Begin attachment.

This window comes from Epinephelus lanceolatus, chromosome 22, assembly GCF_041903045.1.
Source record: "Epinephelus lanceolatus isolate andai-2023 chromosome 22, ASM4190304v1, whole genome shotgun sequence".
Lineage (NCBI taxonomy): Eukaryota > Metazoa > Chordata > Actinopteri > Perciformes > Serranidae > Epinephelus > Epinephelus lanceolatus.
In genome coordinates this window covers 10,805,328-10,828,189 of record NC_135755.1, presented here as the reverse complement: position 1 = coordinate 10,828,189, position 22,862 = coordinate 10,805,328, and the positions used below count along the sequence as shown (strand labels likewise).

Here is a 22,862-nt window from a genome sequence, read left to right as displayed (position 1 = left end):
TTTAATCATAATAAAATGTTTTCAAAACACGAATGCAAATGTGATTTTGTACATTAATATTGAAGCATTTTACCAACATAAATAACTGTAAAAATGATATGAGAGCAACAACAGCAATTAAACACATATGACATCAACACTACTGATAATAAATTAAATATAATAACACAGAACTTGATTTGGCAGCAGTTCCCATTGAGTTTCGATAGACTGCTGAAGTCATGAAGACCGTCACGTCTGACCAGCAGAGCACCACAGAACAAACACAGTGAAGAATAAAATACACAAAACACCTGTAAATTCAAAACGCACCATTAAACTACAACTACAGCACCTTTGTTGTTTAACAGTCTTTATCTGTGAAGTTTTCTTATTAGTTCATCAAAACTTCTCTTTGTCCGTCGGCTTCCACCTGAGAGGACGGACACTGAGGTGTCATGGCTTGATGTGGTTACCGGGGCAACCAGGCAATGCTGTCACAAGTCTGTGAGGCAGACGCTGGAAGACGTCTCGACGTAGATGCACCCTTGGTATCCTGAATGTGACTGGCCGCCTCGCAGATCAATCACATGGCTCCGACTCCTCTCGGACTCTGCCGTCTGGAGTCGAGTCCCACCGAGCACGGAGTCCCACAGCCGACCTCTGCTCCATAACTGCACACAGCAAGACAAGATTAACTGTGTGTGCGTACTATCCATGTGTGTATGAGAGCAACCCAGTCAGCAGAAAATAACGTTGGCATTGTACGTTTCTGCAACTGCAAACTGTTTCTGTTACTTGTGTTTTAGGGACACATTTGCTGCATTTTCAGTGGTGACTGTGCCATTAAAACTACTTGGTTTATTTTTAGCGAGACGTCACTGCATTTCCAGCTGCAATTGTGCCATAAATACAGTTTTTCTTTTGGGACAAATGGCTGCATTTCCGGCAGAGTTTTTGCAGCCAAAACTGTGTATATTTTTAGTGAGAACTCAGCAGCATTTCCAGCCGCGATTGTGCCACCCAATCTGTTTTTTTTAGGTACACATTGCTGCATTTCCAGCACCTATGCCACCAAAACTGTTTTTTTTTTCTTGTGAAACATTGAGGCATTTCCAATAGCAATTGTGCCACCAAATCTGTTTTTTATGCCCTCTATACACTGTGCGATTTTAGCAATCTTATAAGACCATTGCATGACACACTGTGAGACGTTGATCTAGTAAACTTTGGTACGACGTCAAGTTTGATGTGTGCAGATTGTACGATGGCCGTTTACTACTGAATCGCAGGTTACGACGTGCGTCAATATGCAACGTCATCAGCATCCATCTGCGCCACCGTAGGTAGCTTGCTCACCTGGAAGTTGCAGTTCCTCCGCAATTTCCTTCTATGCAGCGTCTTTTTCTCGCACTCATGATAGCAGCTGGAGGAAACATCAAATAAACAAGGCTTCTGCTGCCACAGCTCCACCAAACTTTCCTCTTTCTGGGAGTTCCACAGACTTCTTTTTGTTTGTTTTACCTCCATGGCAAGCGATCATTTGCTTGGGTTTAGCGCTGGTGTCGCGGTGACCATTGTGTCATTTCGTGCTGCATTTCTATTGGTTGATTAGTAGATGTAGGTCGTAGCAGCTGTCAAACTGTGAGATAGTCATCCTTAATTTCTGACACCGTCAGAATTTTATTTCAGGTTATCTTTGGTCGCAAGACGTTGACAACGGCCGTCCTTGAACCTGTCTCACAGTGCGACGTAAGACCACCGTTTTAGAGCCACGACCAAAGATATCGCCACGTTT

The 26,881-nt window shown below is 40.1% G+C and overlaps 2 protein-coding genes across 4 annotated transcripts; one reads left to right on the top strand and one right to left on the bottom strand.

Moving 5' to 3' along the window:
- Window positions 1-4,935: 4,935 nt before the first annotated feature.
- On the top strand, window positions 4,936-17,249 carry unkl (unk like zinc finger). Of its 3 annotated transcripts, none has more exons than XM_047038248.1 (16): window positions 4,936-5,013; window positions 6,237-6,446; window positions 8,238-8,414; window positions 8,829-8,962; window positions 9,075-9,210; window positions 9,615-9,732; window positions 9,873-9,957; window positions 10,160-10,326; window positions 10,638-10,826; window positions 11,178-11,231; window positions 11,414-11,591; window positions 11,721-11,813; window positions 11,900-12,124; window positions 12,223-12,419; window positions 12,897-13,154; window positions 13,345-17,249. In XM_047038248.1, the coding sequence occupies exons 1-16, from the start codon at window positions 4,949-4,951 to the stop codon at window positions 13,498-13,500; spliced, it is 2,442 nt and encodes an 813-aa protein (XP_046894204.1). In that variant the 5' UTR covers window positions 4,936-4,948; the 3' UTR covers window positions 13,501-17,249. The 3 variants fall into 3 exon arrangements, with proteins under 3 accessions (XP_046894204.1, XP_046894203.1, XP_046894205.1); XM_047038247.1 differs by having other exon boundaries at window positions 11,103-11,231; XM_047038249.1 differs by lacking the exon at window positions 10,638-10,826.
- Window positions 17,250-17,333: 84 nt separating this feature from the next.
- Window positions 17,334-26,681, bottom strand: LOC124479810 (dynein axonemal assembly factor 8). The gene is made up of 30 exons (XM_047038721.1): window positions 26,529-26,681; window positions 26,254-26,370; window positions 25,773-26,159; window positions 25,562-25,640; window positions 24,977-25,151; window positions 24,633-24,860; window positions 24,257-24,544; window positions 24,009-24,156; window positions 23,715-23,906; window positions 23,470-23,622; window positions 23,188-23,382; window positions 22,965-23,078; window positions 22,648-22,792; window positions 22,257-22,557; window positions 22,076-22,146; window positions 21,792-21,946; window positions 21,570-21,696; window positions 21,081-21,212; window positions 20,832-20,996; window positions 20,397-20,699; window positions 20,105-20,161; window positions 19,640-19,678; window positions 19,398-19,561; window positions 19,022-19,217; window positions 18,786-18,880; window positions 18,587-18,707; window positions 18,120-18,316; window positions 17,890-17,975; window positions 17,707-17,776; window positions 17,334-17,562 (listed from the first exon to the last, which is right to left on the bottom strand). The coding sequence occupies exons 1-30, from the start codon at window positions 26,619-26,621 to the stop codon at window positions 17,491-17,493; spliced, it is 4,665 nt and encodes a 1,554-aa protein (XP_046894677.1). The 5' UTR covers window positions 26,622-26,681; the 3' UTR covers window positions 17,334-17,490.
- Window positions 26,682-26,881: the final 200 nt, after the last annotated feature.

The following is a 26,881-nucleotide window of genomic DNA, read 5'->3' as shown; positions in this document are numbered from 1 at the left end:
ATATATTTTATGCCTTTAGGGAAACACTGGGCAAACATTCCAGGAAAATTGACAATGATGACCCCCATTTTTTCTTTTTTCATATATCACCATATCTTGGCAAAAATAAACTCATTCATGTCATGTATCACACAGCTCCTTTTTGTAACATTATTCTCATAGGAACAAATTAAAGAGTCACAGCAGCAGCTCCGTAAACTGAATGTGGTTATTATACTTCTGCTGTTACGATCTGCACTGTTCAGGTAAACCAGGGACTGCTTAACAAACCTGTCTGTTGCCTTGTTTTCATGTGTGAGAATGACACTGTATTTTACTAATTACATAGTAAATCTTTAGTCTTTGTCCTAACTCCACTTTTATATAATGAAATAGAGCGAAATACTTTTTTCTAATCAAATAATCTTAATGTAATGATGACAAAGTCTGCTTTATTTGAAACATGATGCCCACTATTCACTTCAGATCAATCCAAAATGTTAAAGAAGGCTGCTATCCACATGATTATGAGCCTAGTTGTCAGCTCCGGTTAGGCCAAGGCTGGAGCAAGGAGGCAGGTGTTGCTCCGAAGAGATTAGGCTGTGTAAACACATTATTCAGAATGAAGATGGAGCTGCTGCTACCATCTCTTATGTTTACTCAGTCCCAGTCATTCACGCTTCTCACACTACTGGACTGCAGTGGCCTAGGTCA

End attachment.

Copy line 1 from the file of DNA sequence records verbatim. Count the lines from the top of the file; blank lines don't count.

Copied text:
This window comes from Epinephelus lanceolatus, chromosome 22, assembly GCF_041903045.1.